Joyce Brown became her own advocate for breast cancer treatment

SHARE Joyce Brown became her own advocate for breast cancer treatment

Joyce Brown, Ph.D., has spent 40 years leading philanthropic and community organizations, earning a coveted Rosa Parks Award from her local NAACP chapter among other honors.

Yet doctors have refused to treat Brown during the two most vital moments of her life — during her heart failure 12 years ago and her discovery of Stage Zero breast cancer last year — launching her into patient-advocate passion mode.

The oncologist in the breast-cancer case instructed her staff to tell Brown that the doctor was refusing to treat Brown because the healthcare insurance was out of network.

“I had insurance. I went to the doctor and took medications regularly,” said Brown, of south suburban South Holland, who is now a published author and motivational speaker.

“I believe that some doctors treat patients as though they are imbeciles. You don’t know anything and they’re going to do what they want to do, regardless of what they are seeing,” Brown said. “You’re talked down to. You’re treated as though [the doctors] are all powerful and theirs is the only way to do things. That’s dehumanizing.”

Brown was having none of it.

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And not just because she had worked in leadership roles such as president and CEO of the Southwestern Michigan Urban League; regional director of the Kellogg Youth Initiative Partnerships for the W.K. Kellogg Foundation, and deputy director of the Tri-County (Peoria) Urban League.

She wants others to stand up for themselves, too.

Brown survived her heart failure with a new team of doctors and a heart defibrillator that ensures she suffers no irregular heartbeats.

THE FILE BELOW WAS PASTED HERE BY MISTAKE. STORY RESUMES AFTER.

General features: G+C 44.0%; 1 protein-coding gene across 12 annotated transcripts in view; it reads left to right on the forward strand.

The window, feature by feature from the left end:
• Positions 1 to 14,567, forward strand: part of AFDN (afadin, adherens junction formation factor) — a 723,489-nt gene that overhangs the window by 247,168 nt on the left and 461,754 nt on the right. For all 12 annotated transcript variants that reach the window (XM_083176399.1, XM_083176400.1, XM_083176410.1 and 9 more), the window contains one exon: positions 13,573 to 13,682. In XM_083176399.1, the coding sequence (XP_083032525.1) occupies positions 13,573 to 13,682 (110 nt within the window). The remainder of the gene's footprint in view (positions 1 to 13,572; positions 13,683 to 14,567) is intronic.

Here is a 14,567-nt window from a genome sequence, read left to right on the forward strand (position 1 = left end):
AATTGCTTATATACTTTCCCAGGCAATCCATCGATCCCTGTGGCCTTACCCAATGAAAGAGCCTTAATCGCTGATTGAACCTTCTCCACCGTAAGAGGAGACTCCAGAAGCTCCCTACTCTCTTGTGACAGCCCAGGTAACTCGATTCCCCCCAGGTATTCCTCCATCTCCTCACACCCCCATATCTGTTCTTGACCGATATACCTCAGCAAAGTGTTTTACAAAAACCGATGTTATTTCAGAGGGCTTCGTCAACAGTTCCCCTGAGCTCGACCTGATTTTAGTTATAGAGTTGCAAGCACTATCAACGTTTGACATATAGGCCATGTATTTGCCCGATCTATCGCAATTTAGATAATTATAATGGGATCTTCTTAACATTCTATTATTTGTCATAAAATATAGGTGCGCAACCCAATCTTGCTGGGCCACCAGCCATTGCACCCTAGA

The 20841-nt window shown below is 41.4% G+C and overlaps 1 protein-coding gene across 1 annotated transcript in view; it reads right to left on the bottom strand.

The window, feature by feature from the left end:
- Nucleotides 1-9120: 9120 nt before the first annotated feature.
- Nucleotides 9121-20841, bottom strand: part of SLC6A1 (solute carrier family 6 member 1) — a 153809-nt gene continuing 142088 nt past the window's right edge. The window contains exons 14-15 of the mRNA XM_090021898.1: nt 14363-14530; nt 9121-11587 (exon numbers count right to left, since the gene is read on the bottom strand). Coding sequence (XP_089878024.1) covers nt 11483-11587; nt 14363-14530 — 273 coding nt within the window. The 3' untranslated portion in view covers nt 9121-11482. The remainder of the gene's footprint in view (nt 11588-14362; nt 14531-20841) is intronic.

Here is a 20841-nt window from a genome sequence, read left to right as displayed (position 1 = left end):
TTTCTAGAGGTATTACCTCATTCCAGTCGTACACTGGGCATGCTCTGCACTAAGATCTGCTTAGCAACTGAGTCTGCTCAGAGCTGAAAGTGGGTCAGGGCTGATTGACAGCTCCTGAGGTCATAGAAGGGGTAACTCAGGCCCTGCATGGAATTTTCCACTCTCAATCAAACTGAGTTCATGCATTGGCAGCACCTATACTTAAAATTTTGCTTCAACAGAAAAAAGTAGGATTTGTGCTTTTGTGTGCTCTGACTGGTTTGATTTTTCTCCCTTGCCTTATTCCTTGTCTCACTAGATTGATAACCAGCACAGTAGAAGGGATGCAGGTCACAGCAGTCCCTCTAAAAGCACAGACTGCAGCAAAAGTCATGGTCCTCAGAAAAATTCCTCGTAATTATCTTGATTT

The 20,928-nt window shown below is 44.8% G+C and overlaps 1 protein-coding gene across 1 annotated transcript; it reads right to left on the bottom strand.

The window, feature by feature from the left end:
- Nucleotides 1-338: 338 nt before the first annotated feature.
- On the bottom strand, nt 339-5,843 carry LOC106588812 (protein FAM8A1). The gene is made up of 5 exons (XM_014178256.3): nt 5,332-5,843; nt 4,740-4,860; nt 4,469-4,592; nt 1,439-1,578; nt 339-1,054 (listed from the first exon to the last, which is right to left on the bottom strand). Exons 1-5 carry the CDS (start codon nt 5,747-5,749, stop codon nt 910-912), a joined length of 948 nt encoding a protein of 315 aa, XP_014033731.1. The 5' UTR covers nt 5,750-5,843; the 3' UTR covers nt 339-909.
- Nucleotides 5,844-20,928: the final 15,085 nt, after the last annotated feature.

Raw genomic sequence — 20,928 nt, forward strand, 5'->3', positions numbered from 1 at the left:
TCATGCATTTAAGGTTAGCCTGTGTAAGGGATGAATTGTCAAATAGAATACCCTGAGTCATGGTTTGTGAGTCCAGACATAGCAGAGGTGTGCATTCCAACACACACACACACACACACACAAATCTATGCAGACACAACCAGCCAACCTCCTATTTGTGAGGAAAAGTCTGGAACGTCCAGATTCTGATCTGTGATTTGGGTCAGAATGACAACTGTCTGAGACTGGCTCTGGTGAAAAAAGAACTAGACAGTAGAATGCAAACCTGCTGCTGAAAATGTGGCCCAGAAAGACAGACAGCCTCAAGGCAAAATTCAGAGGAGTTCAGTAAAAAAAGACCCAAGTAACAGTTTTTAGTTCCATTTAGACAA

She continued to keep her medical appointments, including getting yearly mammograms, despite, at age 73, being just shy of the age when most doctors recommend women quit having the breast examinations.

The mammogram showed that Brown had “zero stage” breast cancer, meaning that the cancer was contained within her right breast’s ducts.

After encountering doctors who again balked, she worked through a friend to find a doctor at Northwestern Memorial Hospital who treated her professionally. They removed the lump in her breast, making sure none of the radiation rays affected the defibrillator’s operation.

Brown then had 18 radiation treatments, and has recovered.

Her advice to others? “Get second opinions,” she said. “Keep being noisy. People like it when we’re quiet and just tell our girlfriends — but [they don’t like it when we tell] someone who can do something to change the trajectory.”

“We have to say, ‘This is not right,’ and this is how it can be changed,” Brown said. “Don’t stay with a doctor who is not serving you well. There is no shame in saying, ‘this does not work for me.’

“Women grapple with not just accepting but advocating,” she said. “You need to move on to find someone who will serve you in a way you deserve.”

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